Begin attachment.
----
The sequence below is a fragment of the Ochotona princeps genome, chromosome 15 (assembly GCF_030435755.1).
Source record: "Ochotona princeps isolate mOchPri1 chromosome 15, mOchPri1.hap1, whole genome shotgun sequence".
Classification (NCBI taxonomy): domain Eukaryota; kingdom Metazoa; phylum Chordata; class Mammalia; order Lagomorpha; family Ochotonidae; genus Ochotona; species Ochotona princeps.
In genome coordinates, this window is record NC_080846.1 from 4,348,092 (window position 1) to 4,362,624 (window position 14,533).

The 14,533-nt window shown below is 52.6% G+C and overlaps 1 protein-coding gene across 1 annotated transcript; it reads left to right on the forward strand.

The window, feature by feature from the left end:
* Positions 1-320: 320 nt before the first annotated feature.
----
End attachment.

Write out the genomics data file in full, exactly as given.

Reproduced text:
The sequence below is a fragment of the Ochotona princeps genome, chromosome 15 (assembly GCF_030435755.1).
Source record: "Ochotona princeps isolate mOchPri1 chromosome 15, mOchPri1.hap1, whole genome shotgun sequence".
Classification (NCBI taxonomy): domain Eukaryota; kingdom Metazoa; phylum Chordata; class Mammalia; order Lagomorpha; family Ochotonidae; genus Ochotona; species Ochotona princeps.
In genome coordinates, this window is record NC_080846.1 from 4,348,092 (window position 1) to 4,362,624 (window position 14,533).

The 14,533-nt window shown below is 52.6% G+C and overlaps 1 protein-coding gene across 1 annotated transcript; it reads left to right on the forward strand.

The window, feature by feature from the left end:
* Positions 1-320: 320 nt before the first annotated feature.